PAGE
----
America Is so Polarized That This Republican Senate Candidate’s Parents Donated to His Democratic Rival

Kevin Nicholson’s parents have maxed out their donations to Sen. Tammy Baldwin.

Wisconsin Republican Senate candidate Kevin Nicholson speaks with reporters in Madison, Wis.Scott Bauer/AP

Kevin Nicholson, a Republican challenging Sen. Tammy Baldwin (D-Wisc.), has raised over $1.2 million for his 2018 campaign to unseat the nation’s first openly gay senator. But his Democratic rival has raised almost eight times that amount in the last two years—with the help of Nicholson’s own parents.

CNN reported on Tuesday that Michael and Donna Nicholson each donated $2,700—the maximum allowed under federal rules—to Baldwin’s primary campaign in December 2017.

The move might stem less from parental indifference than party loyalty: Nicholson’s parents are longtime Democrats who have given to numerous Democratic candidates over the years. The Milwaukee Journal-Sentinel reported that, since Nicholson entered the race in July 2017, his mother has made 14 donations to Democrats, including Rep. Mark Pocan (D-Wisc.) and Sens. Tim Kaine (D-Va.) and Al Franken (D.-Minn.).

Nicholson himself had strong Democratic ties before he decided to run as a Republican. Politico reported that while he was a student at the University of Minnesota, Nicholson served as president of College Democrats of America, a post that granted him a speaking slot at the 2000 Democratic convention. Nicholson attributes his ideological shift to his experiences as a student, Marine, Christian, and family man. “I start every speech talking about how I was a Democrat,” he told Politico in September, “and what I saw and what I was involved in, and how it made me a conservative.” The explanation hasn’t worked for some GOP politicians, such as former Trump Chief of Staff Reince Priebus, who has called Nicholson’s conversion “too contrived.”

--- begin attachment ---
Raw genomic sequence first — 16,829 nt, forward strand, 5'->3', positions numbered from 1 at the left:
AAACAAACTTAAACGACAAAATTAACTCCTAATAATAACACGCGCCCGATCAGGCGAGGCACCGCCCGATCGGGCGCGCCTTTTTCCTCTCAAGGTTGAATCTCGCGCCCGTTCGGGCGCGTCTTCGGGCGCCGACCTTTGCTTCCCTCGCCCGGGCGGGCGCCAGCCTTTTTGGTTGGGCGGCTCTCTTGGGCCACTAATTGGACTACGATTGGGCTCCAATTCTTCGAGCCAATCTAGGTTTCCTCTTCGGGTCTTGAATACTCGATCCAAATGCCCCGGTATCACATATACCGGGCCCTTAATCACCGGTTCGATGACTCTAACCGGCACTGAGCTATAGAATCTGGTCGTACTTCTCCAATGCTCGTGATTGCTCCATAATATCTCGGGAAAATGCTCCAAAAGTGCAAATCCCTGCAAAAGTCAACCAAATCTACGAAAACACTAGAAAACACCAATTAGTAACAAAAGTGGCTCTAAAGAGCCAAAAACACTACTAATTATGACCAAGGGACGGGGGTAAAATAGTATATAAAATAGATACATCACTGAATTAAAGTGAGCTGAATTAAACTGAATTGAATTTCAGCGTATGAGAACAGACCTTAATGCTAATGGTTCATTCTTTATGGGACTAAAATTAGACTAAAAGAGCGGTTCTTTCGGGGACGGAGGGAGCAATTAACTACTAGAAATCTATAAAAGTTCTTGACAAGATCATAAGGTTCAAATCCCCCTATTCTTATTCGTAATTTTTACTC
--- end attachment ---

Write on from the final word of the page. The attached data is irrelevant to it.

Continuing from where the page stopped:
Nicholson told CNN that his parents’ donations come as no surprise. “My parents have a different worldview than I do, and it is not surprising that they would support a candidate like Tammy Baldwin who shares their perspective,” he said.

Nicholson is facing off against state senator Leah Vukmir in the GOP primary. Nicholson has raised roughly twice as much money as his challenger, according to recent FEC filings. The elder Nicholsons will have another opportunity to throw money Baldwin’s way during the general election—should their son secure the GOP bid, that move might hit even closer to home.

DOES IT FEEL LIKE POLITICS IS AT A BREAKING POINT?

Headshot of Editor in Chief of Mother Jones, Clara Jeffery

It sure feels that way to me, and here at Mother Jones, we’ve been thinking a lot about what journalism needs to do differently, and how we can have the biggest impact.

We kept coming back to one word: corruption. Democracy and the rule of law being undermined by those with wealth and power for their own gain. So we're launching an ambitious Mother Jones Corruption Project to do deep, time-intensive reporting on systemic corruption, and asking the MoJo community to help crowdfund it.

We aim to hire, build a team, and give them the time and space needed to understand how we got here and how we might get out. We want to dig into the forces and decisions that have allowed massive conflicts of interest, influence peddling, and win-at-all-costs politics to flourish.

It's unlike anything we've done, and we have seed funding to get started, but we're looking to raise $500,000 from readers by July when we'll be making key budgeting decisions—and the more resources we have by then, the deeper we can dig. If our plan sounds good to you, please help kickstart it with a tax-deductible donation today.

Thanks for reading—whether or not you can pitch in today, or ever, I'm glad you're with us.

Signed by Clara Jeffery

Clara Jeffery, Editor-in-Chief

We Recommend

Latest

Sign up for our newsletters

Subscribe and we'll send Mother Jones straight to your inbox.

Get our award-winning magazine

Save big on a full year of investigations, ideas, and insights.

Subscribe

Support our journalism

Help Mother Jones' reporters dig deep with a tax-deductible donation.

Donate

Share your feedback: We’re planning to launch a new version of the comments section. Help us test it.